John Hillcoat’s Lawless may seem a bit late to the game by exploring the illegal manufacture and distribution of alcohol during Prohibition because HBO’s “Boardwalk Empire” has been mining similar territory for a few seasons already. But Hillcoat’s film was in development for years, under various titles and even with a wildly different cast, before it was finally financed and brought to the screen by Megan Ellison’s Annapurna Pictures. The result is one of the year’s most gripping films: a great drama with a compelling story, fantastic performances, and stylish direction that immediately stands with the best pieces of art that explore this time period.
Trading in the same currency as one of television’s greatest programs, AMC’s “Breaking Bad,” Lawless explores themes of machismo, hubris, what it means to be a man, and the sacrifices necessary to run an illegal empire. Shia LaBeouf’s character is a Prohibition era Walter White, a young man who idolizes gangsters and finds some success running moonshine across state lines, so he dresses up in fancy clothes and drives flashy cars to prove to the world (and his love interest, Mia Wasikowska) that he’s a man and no longer the boy who’s been picked on his entire life. (It’s also similar to Andrew Dominik’s brilliant western, The Assassination of Jesse James By The Coward Robert Ford.) This sort of chest-puffing buffoonery is the film’s way of setting up the pieces, and when they come falling down, they crash hard.
LaBeouf plays Jack, the youngest of three brothers with the last name of Bondurant, local boys who have built something of a legendary presence in their Franklin County, Virginia territory. Forrest (Tom Hardy) in particular has a mythical quality to him: he’s a man of few words – when he does speak, you better be sure you’re not the one he’s speaking to – and there’s an air of invincibility that surrounds him. Howard (Jason Clarke) is a similarly taciturn individual who gives us the feeling that he’s seen some horrible things in his life and been complicit in even worse. Their moonshining business gets a bit more interesting when Maggie (Jessica Chastain) rolls in from the big city looking to help out with the boys’ operation, and even more interesting when Special Agent Charlie Rakes (Guy Pearce) is sent down from Chicago to take a cut of the profits. Rakes isn’t fond of opposition, so he makes it a personal quest to take out the Bondurants for good as they become the last men standing in what used to be an entire county full of bootleggers.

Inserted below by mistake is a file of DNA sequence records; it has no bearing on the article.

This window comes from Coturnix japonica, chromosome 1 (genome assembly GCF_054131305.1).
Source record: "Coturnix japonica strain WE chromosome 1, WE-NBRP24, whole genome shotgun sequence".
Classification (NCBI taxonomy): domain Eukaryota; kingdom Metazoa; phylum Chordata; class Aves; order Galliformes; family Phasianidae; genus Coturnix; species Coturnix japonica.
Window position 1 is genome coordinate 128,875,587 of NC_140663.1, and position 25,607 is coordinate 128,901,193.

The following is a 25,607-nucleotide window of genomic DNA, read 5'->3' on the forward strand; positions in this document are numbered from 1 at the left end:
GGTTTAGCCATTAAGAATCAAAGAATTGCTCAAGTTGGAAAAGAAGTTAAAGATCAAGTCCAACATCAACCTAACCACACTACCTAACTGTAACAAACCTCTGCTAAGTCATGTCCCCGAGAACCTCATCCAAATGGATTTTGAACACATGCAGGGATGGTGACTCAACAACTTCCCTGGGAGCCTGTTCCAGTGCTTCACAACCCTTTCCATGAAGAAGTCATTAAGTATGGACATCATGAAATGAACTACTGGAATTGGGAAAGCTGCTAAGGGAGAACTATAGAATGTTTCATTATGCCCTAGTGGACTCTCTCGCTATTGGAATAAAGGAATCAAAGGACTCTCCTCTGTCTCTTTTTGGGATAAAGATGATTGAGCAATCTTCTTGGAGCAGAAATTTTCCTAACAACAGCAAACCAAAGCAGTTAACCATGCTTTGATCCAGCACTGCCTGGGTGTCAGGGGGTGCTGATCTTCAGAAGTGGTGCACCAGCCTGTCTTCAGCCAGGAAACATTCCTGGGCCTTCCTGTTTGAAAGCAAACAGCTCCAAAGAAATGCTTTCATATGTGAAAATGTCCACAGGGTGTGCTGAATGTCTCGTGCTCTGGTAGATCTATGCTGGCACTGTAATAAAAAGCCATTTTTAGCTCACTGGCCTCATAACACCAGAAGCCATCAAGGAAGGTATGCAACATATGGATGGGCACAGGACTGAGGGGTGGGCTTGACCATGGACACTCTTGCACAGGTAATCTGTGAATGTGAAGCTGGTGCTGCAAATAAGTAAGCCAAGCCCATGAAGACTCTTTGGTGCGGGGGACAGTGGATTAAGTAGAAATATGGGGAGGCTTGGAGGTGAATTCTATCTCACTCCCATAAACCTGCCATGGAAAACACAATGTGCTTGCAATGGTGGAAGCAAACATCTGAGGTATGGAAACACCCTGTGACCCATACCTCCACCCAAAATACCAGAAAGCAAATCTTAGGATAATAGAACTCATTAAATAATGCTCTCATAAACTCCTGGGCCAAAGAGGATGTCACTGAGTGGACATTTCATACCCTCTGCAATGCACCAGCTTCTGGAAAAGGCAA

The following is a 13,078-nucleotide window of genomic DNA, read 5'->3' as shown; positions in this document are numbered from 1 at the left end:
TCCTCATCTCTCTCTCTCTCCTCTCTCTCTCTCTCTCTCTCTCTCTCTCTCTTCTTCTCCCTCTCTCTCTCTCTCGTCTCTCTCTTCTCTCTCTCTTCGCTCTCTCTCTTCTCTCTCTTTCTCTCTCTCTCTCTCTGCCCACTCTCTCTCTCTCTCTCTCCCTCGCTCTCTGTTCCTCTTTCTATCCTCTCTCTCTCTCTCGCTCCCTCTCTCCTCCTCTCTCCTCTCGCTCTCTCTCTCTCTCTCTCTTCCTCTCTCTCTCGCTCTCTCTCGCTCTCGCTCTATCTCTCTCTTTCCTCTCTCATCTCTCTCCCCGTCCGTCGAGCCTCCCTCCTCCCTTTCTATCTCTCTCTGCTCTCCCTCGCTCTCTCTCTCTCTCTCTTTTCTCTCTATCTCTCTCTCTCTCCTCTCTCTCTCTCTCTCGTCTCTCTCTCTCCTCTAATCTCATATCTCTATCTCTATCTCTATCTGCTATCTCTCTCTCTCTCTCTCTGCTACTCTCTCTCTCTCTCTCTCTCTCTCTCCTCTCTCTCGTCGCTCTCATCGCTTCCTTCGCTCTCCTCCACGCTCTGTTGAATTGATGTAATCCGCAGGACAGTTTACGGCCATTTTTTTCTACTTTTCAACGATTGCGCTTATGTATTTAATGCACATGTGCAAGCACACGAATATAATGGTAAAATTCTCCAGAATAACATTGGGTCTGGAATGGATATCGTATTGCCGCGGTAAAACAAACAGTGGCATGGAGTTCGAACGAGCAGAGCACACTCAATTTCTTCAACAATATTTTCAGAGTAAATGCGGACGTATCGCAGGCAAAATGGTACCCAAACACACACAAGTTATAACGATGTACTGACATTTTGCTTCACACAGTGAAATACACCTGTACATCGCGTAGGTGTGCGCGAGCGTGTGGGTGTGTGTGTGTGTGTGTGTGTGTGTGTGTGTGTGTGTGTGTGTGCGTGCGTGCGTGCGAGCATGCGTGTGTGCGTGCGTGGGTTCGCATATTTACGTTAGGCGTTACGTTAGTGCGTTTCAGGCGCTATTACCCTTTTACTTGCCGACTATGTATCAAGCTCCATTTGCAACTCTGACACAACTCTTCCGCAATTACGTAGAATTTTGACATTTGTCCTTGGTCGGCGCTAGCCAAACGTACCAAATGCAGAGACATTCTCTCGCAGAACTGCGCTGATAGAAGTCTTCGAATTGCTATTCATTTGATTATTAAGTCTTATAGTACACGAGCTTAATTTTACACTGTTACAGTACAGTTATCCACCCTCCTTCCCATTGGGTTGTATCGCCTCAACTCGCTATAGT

Hillcoat, who previously directed the overrated Aussie western The Proposition, is much more impressive this time behind the camera. His presence is occasionally felt (in the film’s quiet moments, in particular), but he’s never too flashy with his stylistic choices and he mostly lets the actors and the script do the heavy lifting. It’s a wise move, since this cast is more than capable and everyone delivers a memorable and terrific performance. Pearce’s creepy, eyebrow-less, unhinged performance is a highlight, and small turns from Gary Oldman as Chicago gangster Floyd Banner and Chronicle up-and-comer Dane DeHaan as LaBeouf’s crippled friend barely have time to register because everyone is so stellar all the way through. This is up there with Hardy’s finest performances, and LaBeouf is clearly applying himself since this is something of a passion project for him, not necessarily something that can be said about his studio work for the past few years. Chastain is also terrific, cementing her as one of Hollywood’s most talented leading ladies. (She’s the female equivalent of Michael Fassbender when it comes to recent meteoric rises from anonymity to the A-list.)
The action is well-staged, the relationships are plausible and satisfying, Nick Cave’s script sizzles in certain moments, and yet…there are rarely any surprises. It’s a captivating story, but because it treads such familiar ground, the film never seems to launch into that ineffable “next level.” The film has very few flaws – some pretty unbelievable aspects near the end test its “based on a true story” claims – but there’s nothing too egregious. It’s rare to see such a confluence of talent in front of the camera blend so well with that behind it, but Lawless is one of the rare films this summer that is satisfying on all levels. Visually, viscerally, emotionally, and aurally, this one is a must-see. Until next time…